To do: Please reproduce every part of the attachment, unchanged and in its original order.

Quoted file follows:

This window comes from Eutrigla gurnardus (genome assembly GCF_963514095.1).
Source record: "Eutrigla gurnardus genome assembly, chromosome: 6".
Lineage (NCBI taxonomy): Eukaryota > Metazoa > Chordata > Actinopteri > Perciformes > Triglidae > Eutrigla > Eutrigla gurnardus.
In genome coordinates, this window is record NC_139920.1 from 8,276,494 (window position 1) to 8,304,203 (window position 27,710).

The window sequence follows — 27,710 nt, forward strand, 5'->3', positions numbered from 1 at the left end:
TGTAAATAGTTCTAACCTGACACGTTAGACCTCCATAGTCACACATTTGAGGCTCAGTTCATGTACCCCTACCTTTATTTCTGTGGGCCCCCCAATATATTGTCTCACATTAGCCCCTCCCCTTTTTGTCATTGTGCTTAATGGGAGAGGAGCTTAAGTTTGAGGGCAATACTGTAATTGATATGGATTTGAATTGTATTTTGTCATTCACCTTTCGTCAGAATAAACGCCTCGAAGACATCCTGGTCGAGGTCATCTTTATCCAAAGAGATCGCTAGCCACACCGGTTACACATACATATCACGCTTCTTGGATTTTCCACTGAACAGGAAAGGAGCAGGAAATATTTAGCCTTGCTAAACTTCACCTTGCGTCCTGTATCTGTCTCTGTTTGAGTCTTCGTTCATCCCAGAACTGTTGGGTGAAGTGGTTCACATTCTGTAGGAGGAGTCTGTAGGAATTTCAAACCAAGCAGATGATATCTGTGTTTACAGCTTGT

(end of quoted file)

This window comes from Eutrigla gurnardus (genome assembly GCF_963514095.1).
Source record: "Eutrigla gurnardus genome assembly, chromosome: 6".
Lineage (NCBI taxonomy): Eukaryota > Metazoa > Chordata > Actinopteri > Perciformes > Triglidae > Eutrigla > Eutrigla gurnardus.
In genome coordinates, this window is record NC_139920.1 from 8,276,494 (window position 1) to 8,304,203 (window position 27,710).

The window sequence follows — 27,710 nt, forward strand, 5'->3', positions numbered from 1 at the left end:
TGTAAATAGTTCTAACCTGACACGTTAGACCTCCATAGTCACACATTTGAGGCTCAGTTCATGTACCCCTACCTTTATTTCTGTGGGCCCCCCAATATATTGTCTCACATTAGCCCCTCCCCTTTTTGTCATTGTGCTTAATGGGAGAGGAGCTTAAGTTTGAGGGCAATACTGTAATTGATATGGATTTGAATTGTATTTTGTCATTCACCTTTCGTCAGAATAAACGCCTCGAAGACATCCTGGTCGAGGTCATCTTTATCCAAAGAGATCGCTAGCCACACCGGTTACACATACATATCACGCTTCTTGGATTTTCCACTGAACAGGAAAGGAGCAGGAAATATTTAGCCTTGCTAAACTTCACCTTGCGTCCTGTATCTGTCTCTGTTTGAGTCTTCGTTCATCCCAGAACTGTTGGGTGAAGTGGTTCACATTCTGTAGGAGGAGTCTGTAGGAATTTCAAACCAAGCAGATGATATCTGTGTTTACAGCTTGT